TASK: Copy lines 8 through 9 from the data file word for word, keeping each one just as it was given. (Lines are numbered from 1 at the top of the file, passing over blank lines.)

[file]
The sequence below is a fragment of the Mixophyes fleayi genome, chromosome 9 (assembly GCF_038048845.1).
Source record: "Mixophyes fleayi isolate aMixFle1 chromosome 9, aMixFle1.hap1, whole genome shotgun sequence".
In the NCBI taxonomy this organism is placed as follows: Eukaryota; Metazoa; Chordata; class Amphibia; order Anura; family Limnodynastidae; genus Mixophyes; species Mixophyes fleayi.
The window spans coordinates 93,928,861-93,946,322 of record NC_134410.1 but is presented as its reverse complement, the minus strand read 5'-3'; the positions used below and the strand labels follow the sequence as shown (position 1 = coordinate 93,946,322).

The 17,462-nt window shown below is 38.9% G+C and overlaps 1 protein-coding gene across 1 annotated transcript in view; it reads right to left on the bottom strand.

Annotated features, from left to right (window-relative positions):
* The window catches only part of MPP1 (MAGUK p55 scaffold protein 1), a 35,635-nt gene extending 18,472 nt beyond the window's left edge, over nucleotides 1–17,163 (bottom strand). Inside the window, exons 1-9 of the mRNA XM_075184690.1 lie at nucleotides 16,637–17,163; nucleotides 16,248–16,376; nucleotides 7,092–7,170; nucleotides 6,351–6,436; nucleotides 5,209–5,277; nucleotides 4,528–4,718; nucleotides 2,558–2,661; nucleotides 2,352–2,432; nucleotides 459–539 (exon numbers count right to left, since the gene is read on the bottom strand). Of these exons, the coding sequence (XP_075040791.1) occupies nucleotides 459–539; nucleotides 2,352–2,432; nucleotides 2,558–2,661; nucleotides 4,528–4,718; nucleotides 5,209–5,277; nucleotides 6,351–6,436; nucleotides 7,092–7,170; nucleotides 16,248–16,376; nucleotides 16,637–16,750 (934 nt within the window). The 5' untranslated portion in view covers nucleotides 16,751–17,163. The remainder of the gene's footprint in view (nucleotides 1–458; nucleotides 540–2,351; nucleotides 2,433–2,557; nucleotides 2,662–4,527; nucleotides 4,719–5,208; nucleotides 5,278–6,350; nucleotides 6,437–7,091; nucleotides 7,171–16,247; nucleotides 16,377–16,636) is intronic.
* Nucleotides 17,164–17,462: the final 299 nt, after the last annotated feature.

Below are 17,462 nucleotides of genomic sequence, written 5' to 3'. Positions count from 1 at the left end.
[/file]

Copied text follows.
* Nucleotides 17,164–17,462: the final 299 nt, after the last annotated feature.

Below are 17,462 nucleotides of genomic sequence, written 5' to 3'. Positions count from 1 at the left end.